Quantify Blog ROI

Quantify Your Blog: How to Improve ROI

If you’ve followed the previous posts in this series, you know how to figure out your blog’s ROI. Whether you are happy with your blog’s return on investment or hoping to make it higher, there’s always room for growth and improvement. Below are five straightforward, effective steps you can take to improve ROI of your blog.

Step One: Compose content that performs better.

Visitors come to your blog for the content, so ask yourself, “Can it be improved?” It’s important that you keep your content well-written, timely, and thoughtful. Some tips for writing engaging content are:

  • Choose appropriate topics. When choosing topics for your blog, you should find subjects that can improve a reader’s understanding of your business and industry, but you also want to ensure that they match what consumers are looking for. Here are a few simple ways to do that:
    • Take a look at your analytics to see what terms are bringing people to your site.
    • Run a survey. Ask people what they like and dislike.
    • Engage in your comments section. Ask them questions about what they want to see.
    • Find competitors’ with successful blogs that have an audience who’s regularly commenting.
    • Use Facebook’s Graph Search to learn more about your fans and competitors’ fans.
    • Use different article formats – long, detailed articles; pithy tip-based pieces, bullet point lists, infographics, how-to tutorials – the possibilities are endless.
    • Look at news stories, polls, and social media to get an idea of what’s trending among your target audience.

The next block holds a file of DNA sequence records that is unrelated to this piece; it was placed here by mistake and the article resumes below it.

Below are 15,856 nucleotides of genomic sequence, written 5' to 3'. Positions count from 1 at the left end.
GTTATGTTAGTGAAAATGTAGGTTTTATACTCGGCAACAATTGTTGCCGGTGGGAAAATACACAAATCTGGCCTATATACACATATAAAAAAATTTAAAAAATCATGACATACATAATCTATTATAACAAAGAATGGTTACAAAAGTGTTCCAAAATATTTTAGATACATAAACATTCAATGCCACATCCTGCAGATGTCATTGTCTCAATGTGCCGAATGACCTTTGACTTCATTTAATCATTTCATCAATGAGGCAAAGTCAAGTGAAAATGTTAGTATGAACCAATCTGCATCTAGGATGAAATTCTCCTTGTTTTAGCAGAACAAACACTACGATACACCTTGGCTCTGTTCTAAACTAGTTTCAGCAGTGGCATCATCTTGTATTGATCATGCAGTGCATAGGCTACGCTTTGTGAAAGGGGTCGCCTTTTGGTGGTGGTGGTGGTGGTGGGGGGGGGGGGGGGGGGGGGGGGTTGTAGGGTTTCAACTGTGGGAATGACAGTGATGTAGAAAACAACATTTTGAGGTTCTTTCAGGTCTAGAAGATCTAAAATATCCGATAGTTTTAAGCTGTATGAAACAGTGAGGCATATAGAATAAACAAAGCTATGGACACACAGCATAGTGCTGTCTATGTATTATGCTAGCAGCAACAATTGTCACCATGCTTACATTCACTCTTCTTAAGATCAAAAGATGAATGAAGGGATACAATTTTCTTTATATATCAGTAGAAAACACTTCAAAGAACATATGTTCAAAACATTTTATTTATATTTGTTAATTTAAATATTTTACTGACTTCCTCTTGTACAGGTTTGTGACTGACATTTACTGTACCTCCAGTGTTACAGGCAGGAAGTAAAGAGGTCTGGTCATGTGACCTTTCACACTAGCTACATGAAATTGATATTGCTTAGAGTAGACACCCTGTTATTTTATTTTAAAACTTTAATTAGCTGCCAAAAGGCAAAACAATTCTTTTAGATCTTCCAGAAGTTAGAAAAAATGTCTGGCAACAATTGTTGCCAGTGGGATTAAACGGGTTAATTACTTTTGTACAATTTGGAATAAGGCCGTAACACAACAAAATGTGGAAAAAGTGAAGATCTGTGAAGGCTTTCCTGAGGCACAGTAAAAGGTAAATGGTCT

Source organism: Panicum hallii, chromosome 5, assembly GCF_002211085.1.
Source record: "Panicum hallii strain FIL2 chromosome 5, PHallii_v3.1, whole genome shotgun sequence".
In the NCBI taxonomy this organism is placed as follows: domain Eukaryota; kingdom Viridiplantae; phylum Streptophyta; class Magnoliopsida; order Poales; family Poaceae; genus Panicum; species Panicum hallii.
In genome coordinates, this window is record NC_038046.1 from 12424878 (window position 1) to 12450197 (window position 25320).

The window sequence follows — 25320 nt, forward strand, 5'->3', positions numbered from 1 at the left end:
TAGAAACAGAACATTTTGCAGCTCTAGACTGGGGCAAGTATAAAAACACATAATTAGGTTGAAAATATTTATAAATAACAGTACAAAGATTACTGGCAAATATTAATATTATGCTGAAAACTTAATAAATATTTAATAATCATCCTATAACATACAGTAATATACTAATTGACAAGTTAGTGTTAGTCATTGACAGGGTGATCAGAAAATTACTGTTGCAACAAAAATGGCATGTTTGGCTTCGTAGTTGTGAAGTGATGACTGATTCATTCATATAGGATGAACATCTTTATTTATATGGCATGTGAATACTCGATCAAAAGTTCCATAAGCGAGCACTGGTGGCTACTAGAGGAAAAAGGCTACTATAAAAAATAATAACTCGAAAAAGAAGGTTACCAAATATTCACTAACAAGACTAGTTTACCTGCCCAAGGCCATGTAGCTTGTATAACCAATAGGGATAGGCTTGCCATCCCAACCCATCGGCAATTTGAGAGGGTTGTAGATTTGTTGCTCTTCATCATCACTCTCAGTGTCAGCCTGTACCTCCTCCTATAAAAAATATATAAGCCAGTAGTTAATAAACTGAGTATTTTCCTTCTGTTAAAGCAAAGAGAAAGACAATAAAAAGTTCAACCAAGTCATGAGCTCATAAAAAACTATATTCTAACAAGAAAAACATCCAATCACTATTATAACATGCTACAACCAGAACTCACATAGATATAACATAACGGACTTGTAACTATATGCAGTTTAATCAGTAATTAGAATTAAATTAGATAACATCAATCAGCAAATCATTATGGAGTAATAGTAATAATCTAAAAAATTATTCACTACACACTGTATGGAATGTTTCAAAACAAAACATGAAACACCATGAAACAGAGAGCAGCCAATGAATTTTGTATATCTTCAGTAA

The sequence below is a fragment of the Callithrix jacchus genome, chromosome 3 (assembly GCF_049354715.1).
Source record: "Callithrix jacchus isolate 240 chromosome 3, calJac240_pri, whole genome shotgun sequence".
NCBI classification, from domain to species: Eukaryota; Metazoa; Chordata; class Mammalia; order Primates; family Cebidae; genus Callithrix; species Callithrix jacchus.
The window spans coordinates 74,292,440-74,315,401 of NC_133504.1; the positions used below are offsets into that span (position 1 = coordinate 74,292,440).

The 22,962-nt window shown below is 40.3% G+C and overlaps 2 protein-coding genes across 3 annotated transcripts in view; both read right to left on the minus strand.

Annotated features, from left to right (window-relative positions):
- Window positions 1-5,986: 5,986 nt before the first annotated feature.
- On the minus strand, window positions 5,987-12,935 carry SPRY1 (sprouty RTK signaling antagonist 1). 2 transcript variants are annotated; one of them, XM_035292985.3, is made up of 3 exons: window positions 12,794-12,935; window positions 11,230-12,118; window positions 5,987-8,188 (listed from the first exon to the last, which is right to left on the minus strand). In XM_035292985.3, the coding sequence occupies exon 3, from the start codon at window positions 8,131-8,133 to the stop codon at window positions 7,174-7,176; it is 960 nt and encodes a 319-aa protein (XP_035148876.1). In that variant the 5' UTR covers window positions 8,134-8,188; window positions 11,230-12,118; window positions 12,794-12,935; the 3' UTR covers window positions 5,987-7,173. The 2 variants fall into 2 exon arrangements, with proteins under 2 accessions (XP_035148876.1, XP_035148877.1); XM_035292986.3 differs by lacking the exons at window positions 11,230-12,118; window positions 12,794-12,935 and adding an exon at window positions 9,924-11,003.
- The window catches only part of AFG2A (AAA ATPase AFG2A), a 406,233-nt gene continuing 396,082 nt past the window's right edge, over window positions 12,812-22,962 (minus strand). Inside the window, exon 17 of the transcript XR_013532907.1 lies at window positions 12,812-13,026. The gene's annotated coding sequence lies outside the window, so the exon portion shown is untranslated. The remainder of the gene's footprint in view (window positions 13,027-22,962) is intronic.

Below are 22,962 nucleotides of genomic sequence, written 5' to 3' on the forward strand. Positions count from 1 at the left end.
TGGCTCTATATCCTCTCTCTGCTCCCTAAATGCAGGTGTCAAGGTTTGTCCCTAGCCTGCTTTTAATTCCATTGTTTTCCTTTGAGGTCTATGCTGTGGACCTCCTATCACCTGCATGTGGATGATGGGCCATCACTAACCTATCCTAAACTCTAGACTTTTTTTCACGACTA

• Trial and error. Change it up and track your success!
  • Cite sources. It’s a good idea to cite trustworthy sources to enhance your written material’s credibility. Include links to quality external sites. And it’s even better if the source is your own research. If that’s the case, explain how you can to these findings.
  • Test headlines. If you’re using WordPress, you can use a simple plug-in to test multiple headlines for the same article. You may find that a certain approach hooks more readers.
  • Feature updates. Are you rewarding your regular blog readers by ensuring they get the news first? Keep your readers informed of current projects, upcoming products, and new services. This can grab the attention of potential customers and hold it until your new product or service is available.
  • Don’t overtly advertise. If you always try to sell your product in the content of your blog, you run the risk of alienating your reader. Limit your call-to-action to the end of your blog posts, or let the content speak for itself.